Lone worker Special: The detection connection
Mobile technology allows better than ever support for workers carrying gas detectors.
Every year in the UK about 15 people are killed and more seriously injured while working in confined spaces. Non-lethal exposure to toxic gases can also damage workers’ health. Higher concentrations of gas such as carbon dioxide may affect respiratory function. In the UK, 30,000 workers suffer from breathing or lung problems and 12,000 die each year from lung disease, which can be triggered by unchecked exposure to toxic particulates.
Rising public awareness of occupational lung disease has broadened the attention to lower-level exposure, which has led to the Indicative Occupational Exposure Limit Values Directive (EU) 2017/164.
The new legislation, which was due to have been transposed into UK law by the end of August in an update to the Health and Safety Executive publication EH40/2005 Workplace Exposure Limits, sets more stringent short-term exposure limits and eight-hour time weighted average exposure thresholds for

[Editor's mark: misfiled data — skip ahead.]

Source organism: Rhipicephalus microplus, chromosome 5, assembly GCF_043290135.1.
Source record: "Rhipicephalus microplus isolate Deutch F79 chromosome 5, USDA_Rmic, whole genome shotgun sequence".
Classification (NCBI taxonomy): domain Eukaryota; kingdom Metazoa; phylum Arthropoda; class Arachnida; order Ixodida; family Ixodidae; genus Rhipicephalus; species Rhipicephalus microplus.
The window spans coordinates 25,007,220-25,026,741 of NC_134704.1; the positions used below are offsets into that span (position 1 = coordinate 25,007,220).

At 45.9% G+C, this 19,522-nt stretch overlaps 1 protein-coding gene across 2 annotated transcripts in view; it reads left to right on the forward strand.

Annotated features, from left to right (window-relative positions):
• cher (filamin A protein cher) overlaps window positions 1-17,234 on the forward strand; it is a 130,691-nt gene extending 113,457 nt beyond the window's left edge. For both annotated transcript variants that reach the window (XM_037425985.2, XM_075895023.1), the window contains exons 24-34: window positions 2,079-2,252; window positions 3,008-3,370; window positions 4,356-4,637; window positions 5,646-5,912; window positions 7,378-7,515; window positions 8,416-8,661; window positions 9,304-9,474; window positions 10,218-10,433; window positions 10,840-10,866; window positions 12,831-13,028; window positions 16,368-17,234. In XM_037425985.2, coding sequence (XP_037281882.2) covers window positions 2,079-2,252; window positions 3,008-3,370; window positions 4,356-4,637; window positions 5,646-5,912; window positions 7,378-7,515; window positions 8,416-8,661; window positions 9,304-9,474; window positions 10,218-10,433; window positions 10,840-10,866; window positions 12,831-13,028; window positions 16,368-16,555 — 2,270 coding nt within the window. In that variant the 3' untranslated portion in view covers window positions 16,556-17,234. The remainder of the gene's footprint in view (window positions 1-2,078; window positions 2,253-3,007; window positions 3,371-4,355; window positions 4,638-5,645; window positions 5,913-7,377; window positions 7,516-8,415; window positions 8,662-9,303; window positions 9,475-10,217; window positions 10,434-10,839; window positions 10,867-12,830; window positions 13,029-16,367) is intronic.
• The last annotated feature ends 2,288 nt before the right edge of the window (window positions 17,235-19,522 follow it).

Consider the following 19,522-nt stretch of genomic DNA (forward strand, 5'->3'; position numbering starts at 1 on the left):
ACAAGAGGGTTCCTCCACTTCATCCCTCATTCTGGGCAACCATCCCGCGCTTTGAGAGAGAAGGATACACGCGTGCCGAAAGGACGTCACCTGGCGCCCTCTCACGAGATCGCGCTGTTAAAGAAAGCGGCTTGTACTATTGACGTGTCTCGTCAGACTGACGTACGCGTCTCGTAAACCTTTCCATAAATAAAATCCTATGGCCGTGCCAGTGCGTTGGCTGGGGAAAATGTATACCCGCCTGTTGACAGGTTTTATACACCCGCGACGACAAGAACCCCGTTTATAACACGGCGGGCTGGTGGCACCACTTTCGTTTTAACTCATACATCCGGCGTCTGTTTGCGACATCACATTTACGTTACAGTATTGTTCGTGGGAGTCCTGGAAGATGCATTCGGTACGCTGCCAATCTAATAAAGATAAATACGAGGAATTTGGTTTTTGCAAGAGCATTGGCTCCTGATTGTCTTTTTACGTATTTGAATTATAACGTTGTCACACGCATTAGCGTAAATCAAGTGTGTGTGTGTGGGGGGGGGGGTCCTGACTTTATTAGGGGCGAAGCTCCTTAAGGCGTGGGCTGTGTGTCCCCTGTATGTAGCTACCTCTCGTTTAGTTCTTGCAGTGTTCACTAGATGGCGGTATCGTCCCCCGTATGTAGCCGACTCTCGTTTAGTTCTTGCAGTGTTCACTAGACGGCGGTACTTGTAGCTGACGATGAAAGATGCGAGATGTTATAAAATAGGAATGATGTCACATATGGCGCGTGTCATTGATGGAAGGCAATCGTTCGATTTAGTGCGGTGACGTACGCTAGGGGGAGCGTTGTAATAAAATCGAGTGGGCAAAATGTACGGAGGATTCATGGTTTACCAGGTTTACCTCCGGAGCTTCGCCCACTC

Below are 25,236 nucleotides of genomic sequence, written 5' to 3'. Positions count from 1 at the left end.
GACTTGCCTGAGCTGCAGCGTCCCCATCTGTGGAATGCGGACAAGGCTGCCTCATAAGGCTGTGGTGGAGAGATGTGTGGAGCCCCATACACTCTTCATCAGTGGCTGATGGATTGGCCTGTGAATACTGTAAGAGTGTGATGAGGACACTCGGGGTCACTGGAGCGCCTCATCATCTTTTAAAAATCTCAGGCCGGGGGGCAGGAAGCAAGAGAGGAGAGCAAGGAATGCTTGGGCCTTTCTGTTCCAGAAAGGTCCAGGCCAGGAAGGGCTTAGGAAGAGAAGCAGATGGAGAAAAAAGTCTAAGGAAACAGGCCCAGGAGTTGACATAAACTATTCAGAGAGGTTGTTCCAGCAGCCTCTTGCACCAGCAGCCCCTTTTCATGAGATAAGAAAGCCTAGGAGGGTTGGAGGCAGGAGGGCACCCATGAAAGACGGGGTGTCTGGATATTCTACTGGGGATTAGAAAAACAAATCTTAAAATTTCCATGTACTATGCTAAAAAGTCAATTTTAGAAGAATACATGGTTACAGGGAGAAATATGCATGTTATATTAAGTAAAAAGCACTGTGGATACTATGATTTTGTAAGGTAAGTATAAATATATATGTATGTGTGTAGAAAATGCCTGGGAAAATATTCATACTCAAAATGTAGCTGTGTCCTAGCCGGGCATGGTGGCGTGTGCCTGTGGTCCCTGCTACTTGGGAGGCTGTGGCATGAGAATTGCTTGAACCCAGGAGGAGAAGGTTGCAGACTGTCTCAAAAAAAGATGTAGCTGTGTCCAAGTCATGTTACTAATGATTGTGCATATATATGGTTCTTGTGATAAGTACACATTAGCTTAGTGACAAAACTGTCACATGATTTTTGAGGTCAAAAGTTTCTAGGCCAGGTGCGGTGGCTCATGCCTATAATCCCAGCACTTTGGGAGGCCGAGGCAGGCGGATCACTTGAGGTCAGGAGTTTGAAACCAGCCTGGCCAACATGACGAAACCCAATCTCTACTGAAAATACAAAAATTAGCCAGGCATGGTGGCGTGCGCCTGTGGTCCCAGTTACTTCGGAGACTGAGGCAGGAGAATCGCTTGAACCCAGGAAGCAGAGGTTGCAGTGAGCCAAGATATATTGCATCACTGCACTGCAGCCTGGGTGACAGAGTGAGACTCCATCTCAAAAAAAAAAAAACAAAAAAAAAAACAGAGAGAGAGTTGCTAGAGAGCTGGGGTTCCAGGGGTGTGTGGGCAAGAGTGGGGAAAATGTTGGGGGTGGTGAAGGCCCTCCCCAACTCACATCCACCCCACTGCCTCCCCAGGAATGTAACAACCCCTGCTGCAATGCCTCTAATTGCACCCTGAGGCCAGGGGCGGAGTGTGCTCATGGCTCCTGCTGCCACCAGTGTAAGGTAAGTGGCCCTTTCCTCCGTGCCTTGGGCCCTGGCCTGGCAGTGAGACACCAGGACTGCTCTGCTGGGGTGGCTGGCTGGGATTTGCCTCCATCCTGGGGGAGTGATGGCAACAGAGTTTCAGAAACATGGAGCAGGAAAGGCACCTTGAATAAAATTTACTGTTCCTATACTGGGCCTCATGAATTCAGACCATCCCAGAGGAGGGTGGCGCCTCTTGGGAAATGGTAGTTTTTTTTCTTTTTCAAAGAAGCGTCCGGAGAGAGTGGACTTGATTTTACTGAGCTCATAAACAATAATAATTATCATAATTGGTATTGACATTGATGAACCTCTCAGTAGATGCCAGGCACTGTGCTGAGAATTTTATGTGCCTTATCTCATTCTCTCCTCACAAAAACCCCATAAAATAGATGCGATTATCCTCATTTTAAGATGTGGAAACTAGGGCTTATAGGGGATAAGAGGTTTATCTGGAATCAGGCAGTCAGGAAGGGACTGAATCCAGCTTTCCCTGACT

31 substances, including nitrogen monoxide and sulphur dioxide which were not previously regulated.
Portable gas detectors can play a key role in ensuring that a lone worker’s exposure to toxic gas doesn’t exceed safe thresholds. A number of well-documented challenges, however, are associated with using and managing the devices.
Having been designed for the wearer’s benefit, portable detectors give the employer no information about the worker’s status, if an accident occurs and a lone individual is unable to raise the alarm. Workers have to be sent out with separate personal alarms and “man-down” systems which send an alert if a wearer changes orientation suddenly or is immobile for too long.
Another challenge for safety managers, especially those responsible for a large workforce, is ensuring that portable gas detectors are inspected and maintained regularly and fit for purpose.